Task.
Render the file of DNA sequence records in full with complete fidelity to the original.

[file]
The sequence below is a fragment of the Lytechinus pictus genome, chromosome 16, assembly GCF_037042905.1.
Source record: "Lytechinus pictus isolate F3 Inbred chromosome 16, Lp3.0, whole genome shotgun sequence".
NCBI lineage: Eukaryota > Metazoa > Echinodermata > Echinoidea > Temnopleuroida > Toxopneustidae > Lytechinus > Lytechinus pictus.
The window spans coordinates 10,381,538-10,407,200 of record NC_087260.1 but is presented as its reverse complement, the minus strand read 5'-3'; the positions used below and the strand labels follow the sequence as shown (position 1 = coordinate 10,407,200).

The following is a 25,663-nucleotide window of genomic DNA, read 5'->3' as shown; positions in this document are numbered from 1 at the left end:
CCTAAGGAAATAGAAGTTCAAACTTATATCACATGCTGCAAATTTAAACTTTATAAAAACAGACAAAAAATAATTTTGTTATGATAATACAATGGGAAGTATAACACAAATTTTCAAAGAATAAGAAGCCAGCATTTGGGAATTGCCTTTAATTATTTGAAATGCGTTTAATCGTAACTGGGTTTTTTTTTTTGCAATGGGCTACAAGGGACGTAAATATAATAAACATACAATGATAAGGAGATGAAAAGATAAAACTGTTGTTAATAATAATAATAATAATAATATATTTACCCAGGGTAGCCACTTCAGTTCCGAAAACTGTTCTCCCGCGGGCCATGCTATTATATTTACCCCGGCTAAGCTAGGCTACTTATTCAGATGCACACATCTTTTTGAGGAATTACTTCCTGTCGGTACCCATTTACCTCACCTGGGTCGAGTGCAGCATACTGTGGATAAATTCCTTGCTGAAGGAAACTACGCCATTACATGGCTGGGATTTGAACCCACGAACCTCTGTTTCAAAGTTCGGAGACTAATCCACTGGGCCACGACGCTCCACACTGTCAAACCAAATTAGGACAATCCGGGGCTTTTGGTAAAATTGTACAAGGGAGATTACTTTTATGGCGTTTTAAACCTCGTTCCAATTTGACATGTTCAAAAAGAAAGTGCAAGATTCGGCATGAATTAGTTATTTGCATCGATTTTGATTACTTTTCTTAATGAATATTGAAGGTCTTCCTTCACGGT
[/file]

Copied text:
The sequence below is a fragment of the Lytechinus pictus genome, chromosome 16, assembly GCF_037042905.1.
Source record: "Lytechinus pictus isolate F3 Inbred chromosome 16, Lp3.0, whole genome shotgun sequence".
NCBI lineage: Eukaryota > Metazoa > Echinodermata > Echinoidea > Temnopleuroida > Toxopneustidae > Lytechinus > Lytechinus pictus.
The window spans coordinates 10,381,538-10,407,200 of record NC_087260.1 but is presented as its reverse complement, the minus strand read 5'-3'; the positions used below and the strand labels follow the sequence as shown (position 1 = coordinate 10,407,200).

The following is a 25,663-nucleotide window of genomic DNA, read 5'->3' as shown; positions in this document are numbered from 1 at the left end:
CCTAAGGAAATAGAAGTTCAAACTTATATCACATGCTGCAAATTTAAACTTTATAAAAACAGACAAAAAATAATTTTGTTATGATAATACAATGGGAAGTATAACACAAATTTTCAAAGAATAAGAAGCCAGCATTTGGGAATTGCCTTTAATTATTTGAAATGCGTTTAATCGTAACTGGGTTTTTTTTTTTGCAATGGGCTACAAGGGACGTAAATATAATAAACATACAATGATAAGGAGATGAAAAGATAAAACTGTTGTTAATAATAATAATAATAATAATATATTTACCCAGGGTAGCCACTTCAGTTCCGAAAACTGTTCTCCCGCGGGCCATGCTATTATATTTACCCCGGCTAAGCTAGGCTACTTATTCAGATGCACACATCTTTTTGAGGAATTACTTCCTGTCGGTACCCATTTACCTCACCTGGGTCGAGTGCAGCATACTGTGGATAAATTCCTTGCTGAAGGAAACTACGCCATTACATGGCTGGGATTTGAACCCACGAACCTCTGTTTCAAAGTTCGGAGACTAATCCACTGGGCCACGACGCTCCACACTGTCAAACCAAATTAGGACAATCCGGGGCTTTTGGTAAAATTGTACAAGGGAGATTACTTTTATGGCGTTTTAAACCTCGTTCCAATTTGACATGTTCAAAAAGAAAGTGCAAGATTCGGCATGAATTAGTTATTTGCATCGATTTTGATTACTTTTCTTAATGAATATTGAAGGTCTTCCTTCACGGT